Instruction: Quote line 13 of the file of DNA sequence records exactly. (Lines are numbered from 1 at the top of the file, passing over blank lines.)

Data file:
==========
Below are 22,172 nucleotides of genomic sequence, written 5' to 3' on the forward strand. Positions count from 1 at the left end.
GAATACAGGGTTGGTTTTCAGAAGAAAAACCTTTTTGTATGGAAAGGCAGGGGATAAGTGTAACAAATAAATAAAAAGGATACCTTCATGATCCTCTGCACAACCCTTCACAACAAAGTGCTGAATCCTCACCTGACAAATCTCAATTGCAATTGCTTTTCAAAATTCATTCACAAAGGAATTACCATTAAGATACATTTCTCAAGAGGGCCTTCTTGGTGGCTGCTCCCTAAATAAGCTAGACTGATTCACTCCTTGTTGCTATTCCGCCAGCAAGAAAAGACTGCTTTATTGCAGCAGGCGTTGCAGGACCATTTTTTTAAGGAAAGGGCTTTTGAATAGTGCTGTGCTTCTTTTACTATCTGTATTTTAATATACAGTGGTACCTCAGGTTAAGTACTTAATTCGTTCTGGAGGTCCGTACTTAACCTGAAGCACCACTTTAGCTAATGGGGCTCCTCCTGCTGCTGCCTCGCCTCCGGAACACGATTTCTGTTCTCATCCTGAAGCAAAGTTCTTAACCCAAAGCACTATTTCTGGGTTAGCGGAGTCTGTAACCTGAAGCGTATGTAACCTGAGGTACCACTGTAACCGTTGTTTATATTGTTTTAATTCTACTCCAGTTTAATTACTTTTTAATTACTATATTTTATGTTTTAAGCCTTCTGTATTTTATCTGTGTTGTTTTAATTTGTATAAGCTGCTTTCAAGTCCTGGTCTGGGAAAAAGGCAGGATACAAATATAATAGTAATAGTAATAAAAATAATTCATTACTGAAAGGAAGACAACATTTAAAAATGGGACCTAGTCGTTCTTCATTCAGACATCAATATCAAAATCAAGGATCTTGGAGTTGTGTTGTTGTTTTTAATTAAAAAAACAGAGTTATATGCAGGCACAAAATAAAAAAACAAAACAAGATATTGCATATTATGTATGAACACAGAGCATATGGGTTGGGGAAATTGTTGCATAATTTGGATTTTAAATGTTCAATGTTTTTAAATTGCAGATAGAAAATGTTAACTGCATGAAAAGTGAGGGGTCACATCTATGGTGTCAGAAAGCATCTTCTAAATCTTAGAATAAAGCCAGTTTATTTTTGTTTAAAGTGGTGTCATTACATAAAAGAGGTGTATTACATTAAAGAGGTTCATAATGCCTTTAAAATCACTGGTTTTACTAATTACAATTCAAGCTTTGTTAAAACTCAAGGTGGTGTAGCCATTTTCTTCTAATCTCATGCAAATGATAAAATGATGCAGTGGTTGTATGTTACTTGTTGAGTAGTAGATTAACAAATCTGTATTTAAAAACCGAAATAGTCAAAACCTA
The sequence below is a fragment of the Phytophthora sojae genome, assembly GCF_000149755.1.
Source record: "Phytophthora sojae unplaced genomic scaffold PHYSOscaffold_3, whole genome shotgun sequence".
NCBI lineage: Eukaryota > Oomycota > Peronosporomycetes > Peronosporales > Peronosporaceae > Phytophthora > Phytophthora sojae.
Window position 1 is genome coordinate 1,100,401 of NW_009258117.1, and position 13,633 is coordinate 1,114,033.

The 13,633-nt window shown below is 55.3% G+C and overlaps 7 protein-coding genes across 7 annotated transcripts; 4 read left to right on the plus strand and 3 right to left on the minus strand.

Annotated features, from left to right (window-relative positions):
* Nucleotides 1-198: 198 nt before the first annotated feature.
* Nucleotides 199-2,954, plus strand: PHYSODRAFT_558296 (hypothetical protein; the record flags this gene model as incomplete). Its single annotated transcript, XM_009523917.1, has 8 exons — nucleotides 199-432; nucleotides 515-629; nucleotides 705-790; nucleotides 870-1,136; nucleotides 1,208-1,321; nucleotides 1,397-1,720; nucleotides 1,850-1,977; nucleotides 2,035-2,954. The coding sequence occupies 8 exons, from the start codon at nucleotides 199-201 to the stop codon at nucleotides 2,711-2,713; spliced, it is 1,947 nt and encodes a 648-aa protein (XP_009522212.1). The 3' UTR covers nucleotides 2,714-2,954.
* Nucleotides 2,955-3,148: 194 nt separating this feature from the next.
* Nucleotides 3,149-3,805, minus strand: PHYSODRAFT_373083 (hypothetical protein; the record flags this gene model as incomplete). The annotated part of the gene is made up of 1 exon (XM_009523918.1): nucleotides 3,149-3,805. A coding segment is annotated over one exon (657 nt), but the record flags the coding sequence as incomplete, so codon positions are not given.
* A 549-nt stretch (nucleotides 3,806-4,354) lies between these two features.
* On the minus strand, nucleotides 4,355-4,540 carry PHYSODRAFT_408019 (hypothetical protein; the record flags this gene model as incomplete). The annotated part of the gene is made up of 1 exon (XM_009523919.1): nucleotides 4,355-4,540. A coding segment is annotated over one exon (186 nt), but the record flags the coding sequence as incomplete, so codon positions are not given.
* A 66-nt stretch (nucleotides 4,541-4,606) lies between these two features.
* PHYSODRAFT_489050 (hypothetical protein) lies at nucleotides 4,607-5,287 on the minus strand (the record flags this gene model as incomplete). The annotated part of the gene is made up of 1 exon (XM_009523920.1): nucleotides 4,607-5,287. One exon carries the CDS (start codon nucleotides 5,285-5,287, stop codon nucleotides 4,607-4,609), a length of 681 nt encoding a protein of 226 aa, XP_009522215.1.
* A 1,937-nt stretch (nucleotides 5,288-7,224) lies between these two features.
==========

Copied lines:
* A 549-nt stretch (nucleotides 3,806-4,354) lies between these two features.